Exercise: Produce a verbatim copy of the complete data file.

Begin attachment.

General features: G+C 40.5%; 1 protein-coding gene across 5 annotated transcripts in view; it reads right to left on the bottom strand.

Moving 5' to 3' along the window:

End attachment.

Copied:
General features: G+C 40.5%; 1 protein-coding gene across 5 annotated transcripts in view; it reads right to left on the bottom strand.

Moving 5' to 3' along the window: